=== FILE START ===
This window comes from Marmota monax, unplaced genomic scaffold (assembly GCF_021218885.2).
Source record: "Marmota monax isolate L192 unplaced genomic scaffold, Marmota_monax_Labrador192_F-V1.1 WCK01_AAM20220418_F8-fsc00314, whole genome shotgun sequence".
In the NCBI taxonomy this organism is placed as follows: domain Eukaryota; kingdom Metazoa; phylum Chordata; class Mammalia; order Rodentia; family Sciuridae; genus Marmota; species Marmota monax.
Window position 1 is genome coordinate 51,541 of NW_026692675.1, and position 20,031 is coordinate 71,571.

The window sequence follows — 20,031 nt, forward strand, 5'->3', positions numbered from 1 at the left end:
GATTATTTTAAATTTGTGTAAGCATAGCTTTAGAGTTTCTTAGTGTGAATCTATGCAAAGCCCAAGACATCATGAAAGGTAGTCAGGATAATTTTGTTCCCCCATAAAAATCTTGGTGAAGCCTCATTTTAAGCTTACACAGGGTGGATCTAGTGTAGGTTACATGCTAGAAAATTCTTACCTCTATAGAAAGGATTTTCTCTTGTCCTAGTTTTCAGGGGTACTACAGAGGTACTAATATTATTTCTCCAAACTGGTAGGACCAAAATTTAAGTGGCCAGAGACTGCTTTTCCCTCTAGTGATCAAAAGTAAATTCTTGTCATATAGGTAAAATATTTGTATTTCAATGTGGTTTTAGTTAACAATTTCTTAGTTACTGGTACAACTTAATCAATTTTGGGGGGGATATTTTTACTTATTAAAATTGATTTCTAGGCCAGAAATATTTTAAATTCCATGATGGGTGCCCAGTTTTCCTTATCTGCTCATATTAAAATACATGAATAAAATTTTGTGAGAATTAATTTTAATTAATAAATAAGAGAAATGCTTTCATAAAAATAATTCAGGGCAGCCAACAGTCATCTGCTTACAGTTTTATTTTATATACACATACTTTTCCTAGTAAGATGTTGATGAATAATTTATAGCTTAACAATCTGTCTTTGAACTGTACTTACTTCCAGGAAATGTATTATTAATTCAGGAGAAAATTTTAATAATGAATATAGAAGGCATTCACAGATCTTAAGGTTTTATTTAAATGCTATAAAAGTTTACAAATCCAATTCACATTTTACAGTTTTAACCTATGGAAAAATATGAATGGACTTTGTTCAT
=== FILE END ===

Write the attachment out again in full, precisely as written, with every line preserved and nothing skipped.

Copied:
This window comes from Marmota monax, unplaced genomic scaffold (assembly GCF_021218885.2).
Source record: "Marmota monax isolate L192 unplaced genomic scaffold, Marmota_monax_Labrador192_F-V1.1 WCK01_AAM20220418_F8-fsc00314, whole genome shotgun sequence".
In the NCBI taxonomy this organism is placed as follows: domain Eukaryota; kingdom Metazoa; phylum Chordata; class Mammalia; order Rodentia; family Sciuridae; genus Marmota; species Marmota monax.
Window position 1 is genome coordinate 51,541 of NW_026692675.1, and position 20,031 is coordinate 71,571.

The window sequence follows — 20,031 nt, forward strand, 5'->3', positions numbered from 1 at the left end:
GATTATTTTAAATTTGTGTAAGCATAGCTTTAGAGTTTCTTAGTGTGAATCTATGCAAAGCCCAAGACATCATGAAAGGTAGTCAGGATAATTTTGTTCCCCCATAAAAATCTTGGTGAAGCCTCATTTTAAGCTTACACAGGGTGGATCTAGTGTAGGTTACATGCTAGAAAATTCTTACCTCTATAGAAAGGATTTTCTCTTGTCCTAGTTTTCAGGGGTACTACAGAGGTACTAATATTATTTCTCCAAACTGGTAGGACCAAAATTTAAGTGGCCAGAGACTGCTTTTCCCTCTAGTGATCAAAAGTAAATTCTTGTCATATAGGTAAAATATTTGTATTTCAATGTGGTTTTAGTTAACAATTTCTTAGTTACTGGTACAACTTAATCAATTTTGGGGGGGATATTTTTACTTATTAAAATTGATTTCTAGGCCAGAAATATTTTAAATTCCATGATGGGTGCCCAGTTTTCCTTATCTGCTCATATTAAAATACATGAATAAAATTTTGTGAGAATTAATTTTAATTAATAAATAAGAGAAATGCTTTCATAAAAATAATTCAGGGCAGCCAACAGTCATCTGCTTACAGTTTTATTTTATATACACATACTTTTCCTAGTAAGATGTTGATGAATAATTTATAGCTTAACAATCTGTCTTTGAACTGTACTTACTTCCAGGAAATGTATTATTAATTCAGGAGAAAATTTTAATAATGAATATAGAAGGCATTCACAGATCTTAAGGTTTTATTTAAATGCTATAAAAGTTTACAAATCCAATTCACATTTTACAGTTTTAACCTATGGAAAAATATGAATGGACTTTGTTCAT